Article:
FLAG - OZONE FLAG Ozone Subgroup Bob Musselman, Subgroup Leader – FS-R Miguel Flores – NPS Tonnie Maniero – NPS Rich Fisher – FS-WO Suraj Ahuja – FS-R5 Janice Peterson – FS-R6 Trent Procter – FS-R5 Bill Jackson – FS-R8 Jim Renfro – NPS Judy Rocchio – NPS Andrzej Bytnerowicz – FS-R
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Agricultural cropsNative plants
Yield, Productivity Growth
Leaf necrosis Leaf necrosis
Quality Ecosystems form,
Agricultural cropsNative plants
Small variability Large variability
Nutrition, primarily nitrogen
Moisture: relative humidity and soil moisture
Solar radiation, temperature
Regional climatic differences
Age of plant, phenological state of development
Injury: All physical or biological responses to pollutants, such as changes in metabolism, reduced photosynthesis, leaf necrosis, premature leaf drop, and chlorosis.
Damage: Reduction in the intended use or value of the biological or physical resource; for example, economic production, ecological structure and function, aesthetic value, and biological or genetic diversity that may be altered through the impact of pollutants.
Exposure – ozone present in ambient air
Dose – ozone taken up into plant tissue
Flux – the rate at which plant surfaces absorb ozone
Effective flux – flux minus defensive response
Defenses –passive and active
AOT40 in Europe; 50 W/m2
SUM06, recommended by EPA
8 am – 7:59 pm
Some European, U.S. Scientists
May, June, July (AOT40 - crops)
June, July, August (U.S.)
Running 3-month (AOT40)
April through September (AOT40 - forests)
April through October (U.S.)
FLAG RECOMMENDATIONS FOR EVALUATING OZONE IMPACTSFLAG has selected the W126 metric as most appropriate to describe ozone exposure for vegetation. The metric is based on a 24-hour, seasonal (April through October) period of measurement. FLAG also recognizes the importance of considering the number of hours in this period of time greater than or equal to 100 ppb (N100) given the importance of peak concentrations in plant response.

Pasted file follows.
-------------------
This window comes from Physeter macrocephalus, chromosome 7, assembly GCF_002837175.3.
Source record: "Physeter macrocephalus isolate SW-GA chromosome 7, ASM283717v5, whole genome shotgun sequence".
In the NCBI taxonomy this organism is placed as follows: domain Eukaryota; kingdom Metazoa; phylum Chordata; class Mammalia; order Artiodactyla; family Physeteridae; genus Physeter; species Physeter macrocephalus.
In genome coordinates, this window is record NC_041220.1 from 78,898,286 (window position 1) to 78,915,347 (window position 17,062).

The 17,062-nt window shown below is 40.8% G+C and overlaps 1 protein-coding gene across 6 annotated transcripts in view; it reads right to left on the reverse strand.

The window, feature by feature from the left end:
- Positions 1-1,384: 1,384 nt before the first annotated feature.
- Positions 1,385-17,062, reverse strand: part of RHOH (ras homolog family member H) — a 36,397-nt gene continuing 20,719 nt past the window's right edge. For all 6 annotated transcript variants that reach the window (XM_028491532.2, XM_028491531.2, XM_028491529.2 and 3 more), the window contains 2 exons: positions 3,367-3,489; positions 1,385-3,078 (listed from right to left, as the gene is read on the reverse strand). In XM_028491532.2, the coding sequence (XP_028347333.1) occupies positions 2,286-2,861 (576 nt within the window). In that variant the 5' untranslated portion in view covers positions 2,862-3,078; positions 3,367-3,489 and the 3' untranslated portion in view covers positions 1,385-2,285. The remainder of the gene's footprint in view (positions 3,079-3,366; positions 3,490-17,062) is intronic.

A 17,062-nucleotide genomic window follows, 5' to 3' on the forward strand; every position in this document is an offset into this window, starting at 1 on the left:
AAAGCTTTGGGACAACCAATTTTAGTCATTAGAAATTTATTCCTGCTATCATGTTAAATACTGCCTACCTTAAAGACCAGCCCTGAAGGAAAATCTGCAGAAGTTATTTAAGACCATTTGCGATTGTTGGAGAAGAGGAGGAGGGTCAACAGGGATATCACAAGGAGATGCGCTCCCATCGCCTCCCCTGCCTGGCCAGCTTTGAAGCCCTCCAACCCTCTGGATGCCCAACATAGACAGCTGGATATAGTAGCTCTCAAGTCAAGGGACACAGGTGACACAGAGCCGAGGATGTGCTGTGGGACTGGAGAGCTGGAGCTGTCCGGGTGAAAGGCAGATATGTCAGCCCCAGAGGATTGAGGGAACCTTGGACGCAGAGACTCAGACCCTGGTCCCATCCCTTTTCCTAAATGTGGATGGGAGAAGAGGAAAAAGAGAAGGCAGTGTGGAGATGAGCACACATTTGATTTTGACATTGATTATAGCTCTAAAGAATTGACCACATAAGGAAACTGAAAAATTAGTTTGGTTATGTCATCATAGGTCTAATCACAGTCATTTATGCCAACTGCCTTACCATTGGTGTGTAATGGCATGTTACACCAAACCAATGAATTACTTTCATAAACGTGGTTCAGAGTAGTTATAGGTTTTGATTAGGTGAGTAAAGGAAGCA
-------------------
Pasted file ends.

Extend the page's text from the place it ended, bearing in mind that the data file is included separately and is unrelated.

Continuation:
for selected species.
Table mountain pine 20.0 2
Sweetgum 5.6 3
Sycamore 31.2 89
Winged sumac 3.3 5
Black cherry 11.5 10
Tall milkweed 0.3 0
Black-eyed susan 12.8 50
Dwarf dandelion 0.3 0
Yellow buckeye 4.7 3
Virginia pine 30.0 50
Cutleaf coneflower 5.5 3
W126 (ppm-hrs) and N100 values for 10% growth loss for selected species.
Aspen 259 6.4 4
Aspen wild 71.4 243
Black Cherry 6.5 1
Red Maple 85.4 245
Whorled-wood aster 8.2 10
Yellow poplar 14.4 4
Eastern white pine 30.2 66
Sugar maple 44.7 131
Sycamore 15.4 27
Winged sumac 9.7 4
FLAG RECOMMENDATIONS FOR EVALUATING OZONE IMPACTSNOx and VOC emissions are of concern because they are precursors of ozone. Current information indicates most FLM areas are NOx-limited most or all of the time. Until we determine such is not the case, we will focus on control of NOx emissions.
FLAG RECOMMENDATIONS FOR EVALUATING OZONE IMPACTSFLAG agrees with EPA and others that single source-receptor modeling for ozone is not feasible at this time. FLM actions or specific requests on a permit application will, therefore, be based on the existing air pollution situation at the FLM area(s) that may be affected by the source. FLM response will depend on (1) whether or not ozone phytotoxic effects have been documented in the area, and (2) whether or not ozone exposure levels occurring in the area have been shown to be phytotoxic.
a. The FLM may recommend one or more of the following: - That the proposed source use stricter (than BACT) controls (e.g., Lowest Achievable Emission Rate [LAER]) - That the proposed source obtain NOx emission offsets that will benefit the potentially affected FLM area (as demonstrated by dispersion modeling). - That the permitting authority (i.e.state or EPA) conduct regional modeling to identify sources that are contributing significantly to ozone-associated impacts in the FLM area, and that the permitting authority then undertake actions necessary to reduce emissions from those sources (e.g., SIP revision).b. That the applicant calculate the ozone exposure for vegetation (using the W126 and N100 metrics) for the affected FLM area(s) where such information is not already available.c. That the permitting authority or applicant fund post-construction ambient ozone monitoring in or near the FLM area.d. That the applicant conduct or fund post-construction ozone effects monitoring/research in the FLM area.
U.S. EPA ozone information:
NPS ozone information:
Ozone effects research, USDA ARS, North Carolina:
Ozone effects research, England:
Ozone effects research, Switzerland:
Ozone exposure metrics for vegetation: